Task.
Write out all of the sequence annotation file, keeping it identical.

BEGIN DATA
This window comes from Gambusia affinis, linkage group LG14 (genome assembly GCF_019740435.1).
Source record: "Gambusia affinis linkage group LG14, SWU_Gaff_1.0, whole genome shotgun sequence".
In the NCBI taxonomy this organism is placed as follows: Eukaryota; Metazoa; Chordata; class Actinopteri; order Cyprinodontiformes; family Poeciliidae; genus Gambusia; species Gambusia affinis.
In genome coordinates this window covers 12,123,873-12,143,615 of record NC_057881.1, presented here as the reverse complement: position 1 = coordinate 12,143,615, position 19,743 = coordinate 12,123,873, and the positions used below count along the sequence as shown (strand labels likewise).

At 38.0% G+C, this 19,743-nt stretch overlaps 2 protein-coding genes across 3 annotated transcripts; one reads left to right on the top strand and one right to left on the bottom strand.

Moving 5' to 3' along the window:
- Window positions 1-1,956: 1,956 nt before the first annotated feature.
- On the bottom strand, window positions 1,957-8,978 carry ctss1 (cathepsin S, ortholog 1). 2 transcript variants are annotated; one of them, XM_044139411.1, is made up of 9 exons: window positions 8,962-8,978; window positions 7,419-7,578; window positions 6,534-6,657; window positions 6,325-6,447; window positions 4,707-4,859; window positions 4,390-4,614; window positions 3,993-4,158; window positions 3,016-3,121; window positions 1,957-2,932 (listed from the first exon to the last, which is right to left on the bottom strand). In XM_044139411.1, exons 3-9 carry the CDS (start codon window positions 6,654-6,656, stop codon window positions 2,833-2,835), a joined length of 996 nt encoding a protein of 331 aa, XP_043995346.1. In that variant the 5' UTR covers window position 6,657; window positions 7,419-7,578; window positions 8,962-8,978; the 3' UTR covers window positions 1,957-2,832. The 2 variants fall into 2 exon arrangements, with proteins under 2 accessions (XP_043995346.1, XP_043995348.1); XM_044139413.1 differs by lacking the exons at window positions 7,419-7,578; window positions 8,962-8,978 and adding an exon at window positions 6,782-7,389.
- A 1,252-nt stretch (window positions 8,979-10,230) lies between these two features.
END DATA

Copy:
This window comes from Gambusia affinis, linkage group LG14 (genome assembly GCF_019740435.1).
Source record: "Gambusia affinis linkage group LG14, SWU_Gaff_1.0, whole genome shotgun sequence".
In the NCBI taxonomy this organism is placed as follows: Eukaryota; Metazoa; Chordata; class Actinopteri; order Cyprinodontiformes; family Poeciliidae; genus Gambusia; species Gambusia affinis.
In genome coordinates this window covers 12,123,873-12,143,615 of record NC_057881.1, presented here as the reverse complement: position 1 = coordinate 12,143,615, position 19,743 = coordinate 12,123,873, and the positions used below count along the sequence as shown (strand labels likewise).

At 38.0% G+C, this 19,743-nt stretch overlaps 2 protein-coding genes across 3 annotated transcripts; one reads left to right on the top strand and one right to left on the bottom strand.

Moving 5' to 3' along the window:
- Window positions 1-1,956: 1,956 nt before the first annotated feature.
- On the bottom strand, window positions 1,957-8,978 carry ctss1 (cathepsin S, ortholog 1). 2 transcript variants are annotated; one of them, XM_044139411.1, is made up of 9 exons: window positions 8,962-8,978; window positions 7,419-7,578; window positions 6,534-6,657; window positions 6,325-6,447; window positions 4,707-4,859; window positions 4,390-4,614; window positions 3,993-4,158; window positions 3,016-3,121; window positions 1,957-2,932 (listed from the first exon to the last, which is right to left on the bottom strand). In XM_044139411.1, exons 3-9 carry the CDS (start codon window positions 6,654-6,656, stop codon window positions 2,833-2,835), a joined length of 996 nt encoding a protein of 331 aa, XP_043995346.1. In that variant the 5' UTR covers window position 6,657; window positions 7,419-7,578; window positions 8,962-8,978; the 3' UTR covers window positions 1,957-2,832. The 2 variants fall into 2 exon arrangements, with proteins under 2 accessions (XP_043995346.1, XP_043995348.1); XM_044139413.1 differs by lacking the exons at window positions 7,419-7,578; window positions 8,962-8,978 and adding an exon at window positions 6,782-7,389.
- A 1,252-nt stretch (window positions 8,979-10,230) lies between these two features.